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There's More Than One Way to Get Your Disaster Recovery Plan

The call came at 6 a.m. "Our system crashed and we cannot get it restarted." That call woke Bill Brown out of a sound sleep, and it would be four days before he would sleep normally again.

Fortunately for Bill's customers, this situation is an extremely rare occurrence. In this case, the client company had a scheduled backup every night of the week, including Sunday, an unattended backup with a detailed log of the results provided on a daily basis. The full system was backed up each night.

So what went wrong? The only action requiring human intervention was not completed properly. Each day the tape needed to be changed. The backup was successful on Thursday night, so the tape should have been removed on Friday morning, but was not. So, Thursday's tape was used on Friday night, and again was successful. On Saturday morning the tape should have been changed, but it did not get switched.

Sometime on Saturday, the primary disc drive began to fail. Saturday night, the system attempted a backup and failed because the drive was already failing. The only good backup was Wednesday night's.

In a large operation such as this, there is no good way to re-enter all the data updates, changes and postings which occur over a three day period. In this instance, most of the data from the intact primary database file could be restored, but the recovery process took four to five days based on the piece-meal process required.

Can your company wait four days to get back online? This disaster was totally avoidable if the business continuity plan had been attended to. In this case, fortunately, all of the data was recovered, but not all disasters end up with so favorable a result.

Most businesspeople today agree that a disaster recovery plan is essential for every business, whether large or small. Do you have one? Is it up to date? If you backup fails tonight, do you and your staff know what to do tomorrow morning? Even if you want to say yes, take a moment now to review your disaster recovery procedures. Does everyone know their part? Is everything written down? Has it been tested recently?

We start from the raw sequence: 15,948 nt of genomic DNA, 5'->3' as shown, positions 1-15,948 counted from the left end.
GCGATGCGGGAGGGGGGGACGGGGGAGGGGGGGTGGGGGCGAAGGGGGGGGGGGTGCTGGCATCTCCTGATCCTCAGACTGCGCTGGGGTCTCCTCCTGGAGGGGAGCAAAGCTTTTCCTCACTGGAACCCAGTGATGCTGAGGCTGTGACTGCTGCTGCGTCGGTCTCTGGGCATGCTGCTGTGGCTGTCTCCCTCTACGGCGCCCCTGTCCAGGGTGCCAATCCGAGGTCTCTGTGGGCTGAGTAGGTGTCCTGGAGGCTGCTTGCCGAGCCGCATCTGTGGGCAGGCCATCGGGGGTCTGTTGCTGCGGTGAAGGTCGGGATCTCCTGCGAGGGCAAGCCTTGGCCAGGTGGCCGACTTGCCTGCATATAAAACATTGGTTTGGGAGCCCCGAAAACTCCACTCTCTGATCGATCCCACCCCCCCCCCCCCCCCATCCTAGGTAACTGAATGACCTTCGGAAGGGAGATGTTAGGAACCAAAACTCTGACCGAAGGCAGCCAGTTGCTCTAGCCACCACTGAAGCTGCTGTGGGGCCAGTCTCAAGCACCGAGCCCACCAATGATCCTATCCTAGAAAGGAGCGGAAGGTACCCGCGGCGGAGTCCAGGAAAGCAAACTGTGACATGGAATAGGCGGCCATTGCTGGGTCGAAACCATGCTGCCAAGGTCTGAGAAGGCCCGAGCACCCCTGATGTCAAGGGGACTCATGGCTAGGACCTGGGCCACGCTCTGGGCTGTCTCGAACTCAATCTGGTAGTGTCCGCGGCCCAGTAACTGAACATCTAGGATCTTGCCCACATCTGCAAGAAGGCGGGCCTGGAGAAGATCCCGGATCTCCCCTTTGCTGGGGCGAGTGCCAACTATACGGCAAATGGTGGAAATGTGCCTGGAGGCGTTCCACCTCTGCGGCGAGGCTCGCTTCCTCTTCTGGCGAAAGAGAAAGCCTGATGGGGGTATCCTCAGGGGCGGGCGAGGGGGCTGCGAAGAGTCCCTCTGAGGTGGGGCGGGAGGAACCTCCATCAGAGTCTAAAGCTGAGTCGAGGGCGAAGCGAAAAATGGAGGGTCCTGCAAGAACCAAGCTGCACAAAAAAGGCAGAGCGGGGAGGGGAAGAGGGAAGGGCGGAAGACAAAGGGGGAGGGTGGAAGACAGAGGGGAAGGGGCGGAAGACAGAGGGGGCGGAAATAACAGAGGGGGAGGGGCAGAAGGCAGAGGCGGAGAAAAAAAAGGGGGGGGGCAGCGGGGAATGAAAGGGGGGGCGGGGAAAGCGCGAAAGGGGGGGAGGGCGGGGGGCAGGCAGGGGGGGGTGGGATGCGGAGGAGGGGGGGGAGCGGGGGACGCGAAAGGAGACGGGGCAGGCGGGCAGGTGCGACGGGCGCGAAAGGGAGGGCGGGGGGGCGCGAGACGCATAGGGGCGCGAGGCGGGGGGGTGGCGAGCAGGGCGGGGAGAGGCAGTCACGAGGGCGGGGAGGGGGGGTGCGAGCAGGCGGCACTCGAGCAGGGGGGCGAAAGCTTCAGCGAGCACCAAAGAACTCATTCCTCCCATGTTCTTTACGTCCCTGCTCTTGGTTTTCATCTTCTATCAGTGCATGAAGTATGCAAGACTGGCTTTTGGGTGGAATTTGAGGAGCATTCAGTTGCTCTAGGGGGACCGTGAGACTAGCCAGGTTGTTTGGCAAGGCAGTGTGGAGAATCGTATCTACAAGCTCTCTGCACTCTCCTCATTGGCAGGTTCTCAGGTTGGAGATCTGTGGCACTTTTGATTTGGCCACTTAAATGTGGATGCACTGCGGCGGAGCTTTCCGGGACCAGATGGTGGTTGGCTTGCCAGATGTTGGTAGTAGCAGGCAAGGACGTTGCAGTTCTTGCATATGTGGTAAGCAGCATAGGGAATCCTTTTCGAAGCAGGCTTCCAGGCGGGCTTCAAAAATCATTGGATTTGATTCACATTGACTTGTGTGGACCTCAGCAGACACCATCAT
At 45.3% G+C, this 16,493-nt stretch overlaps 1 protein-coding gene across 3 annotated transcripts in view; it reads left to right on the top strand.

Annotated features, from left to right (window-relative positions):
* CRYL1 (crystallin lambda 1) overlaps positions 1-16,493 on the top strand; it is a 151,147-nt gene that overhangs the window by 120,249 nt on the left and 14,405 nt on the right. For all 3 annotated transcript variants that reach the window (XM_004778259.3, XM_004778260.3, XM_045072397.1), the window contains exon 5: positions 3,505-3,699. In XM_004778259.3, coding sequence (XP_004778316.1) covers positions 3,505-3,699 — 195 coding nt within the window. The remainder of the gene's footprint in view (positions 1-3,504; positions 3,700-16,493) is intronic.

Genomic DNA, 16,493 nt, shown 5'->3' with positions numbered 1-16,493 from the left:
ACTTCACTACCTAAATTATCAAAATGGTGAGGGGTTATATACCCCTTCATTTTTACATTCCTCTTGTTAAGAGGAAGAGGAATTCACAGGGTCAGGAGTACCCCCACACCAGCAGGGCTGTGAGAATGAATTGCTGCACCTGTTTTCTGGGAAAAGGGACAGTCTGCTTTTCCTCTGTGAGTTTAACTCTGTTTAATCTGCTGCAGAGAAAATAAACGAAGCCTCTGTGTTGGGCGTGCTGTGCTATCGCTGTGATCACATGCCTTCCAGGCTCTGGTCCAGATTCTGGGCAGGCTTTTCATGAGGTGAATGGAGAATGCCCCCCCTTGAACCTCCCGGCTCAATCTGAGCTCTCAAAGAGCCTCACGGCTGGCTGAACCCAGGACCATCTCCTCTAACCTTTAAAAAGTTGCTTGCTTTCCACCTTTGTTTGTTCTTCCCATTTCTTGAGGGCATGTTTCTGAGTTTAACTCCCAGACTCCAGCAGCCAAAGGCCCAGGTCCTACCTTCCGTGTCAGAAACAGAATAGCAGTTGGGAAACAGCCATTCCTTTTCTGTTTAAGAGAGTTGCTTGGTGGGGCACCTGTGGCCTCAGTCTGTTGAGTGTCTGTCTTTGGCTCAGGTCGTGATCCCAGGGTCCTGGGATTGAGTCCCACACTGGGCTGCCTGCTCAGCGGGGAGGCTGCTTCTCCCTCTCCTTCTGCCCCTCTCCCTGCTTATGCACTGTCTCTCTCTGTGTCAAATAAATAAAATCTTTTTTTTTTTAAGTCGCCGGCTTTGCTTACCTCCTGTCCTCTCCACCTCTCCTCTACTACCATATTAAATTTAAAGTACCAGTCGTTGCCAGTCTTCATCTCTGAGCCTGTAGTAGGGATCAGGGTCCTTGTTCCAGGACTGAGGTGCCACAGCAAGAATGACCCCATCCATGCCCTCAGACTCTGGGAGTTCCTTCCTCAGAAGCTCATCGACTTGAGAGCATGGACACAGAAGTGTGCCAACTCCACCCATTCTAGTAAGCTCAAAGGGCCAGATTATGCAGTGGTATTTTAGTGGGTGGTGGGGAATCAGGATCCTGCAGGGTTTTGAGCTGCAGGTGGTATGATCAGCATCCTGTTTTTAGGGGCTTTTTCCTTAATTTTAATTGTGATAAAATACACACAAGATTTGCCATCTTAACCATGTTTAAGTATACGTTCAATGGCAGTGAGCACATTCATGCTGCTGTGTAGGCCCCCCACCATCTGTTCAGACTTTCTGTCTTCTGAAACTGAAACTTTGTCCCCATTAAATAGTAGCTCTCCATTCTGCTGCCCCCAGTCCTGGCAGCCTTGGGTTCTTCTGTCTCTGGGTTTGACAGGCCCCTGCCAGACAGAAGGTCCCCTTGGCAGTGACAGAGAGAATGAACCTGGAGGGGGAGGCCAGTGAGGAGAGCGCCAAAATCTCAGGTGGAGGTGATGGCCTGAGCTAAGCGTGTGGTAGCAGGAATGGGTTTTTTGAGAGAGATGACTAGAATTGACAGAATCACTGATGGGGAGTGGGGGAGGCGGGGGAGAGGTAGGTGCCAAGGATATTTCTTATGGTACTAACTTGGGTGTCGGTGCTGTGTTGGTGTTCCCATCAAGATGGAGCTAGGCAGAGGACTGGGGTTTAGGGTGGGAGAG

If you are hesitating in your answers, you need to commit to preparing/updating your disaster recovery plan right now. Remember that it is more than just arranging for a separate facility and equipment for your staff. You must take steps to ensure you do not lose customers, that your customers know what is going on and how long it will be before you are back to normal. You must assure that the world at large does not lose confidence in your company or its senior managers, because that will surely lead to loss of customers, as well.

And don't make the mistake of thinking that disasters can affect only your facility and business. What would you do if one of your key vendors had a disaster? Do you keep enough of this vendor's product in-house to allow you to continue to do business for several months? Or do you rely on weekly shipments to keep your operation going? For your own protection, you should be discussing contingency planning with every organization with whom you do business.

Now, before you decide how to prepare your disaster recovery plan, it is important to consider the following:

Know where your business is vulnerable; this is commonly referred to as "risk assessment" or "risk analysis". You must identify and minimize your exposure to problems that threaten your operation. Do you rely on one salesperson to generate most of your new business? What kinds of adverse weather conditions could affect your facility? Are you located in an area where businesses are regularly targeted by burglars or vandals? You cannot address disaster recovery until you identify the potential disastrous events.

Make the commitment to the business continuity planning process, and make sure employees at all levels share that commitment. This may sound too obvious to mention, but we all know of businesses that have been devastated by a disaster they never saw coming. The tendency in most businesses is to place a low priority on disaster recovery planning, even today, assuming the worst will never happen. Other businesses make the mistake of believing that because they back up their data every night, no further disaster recovery planning is needed.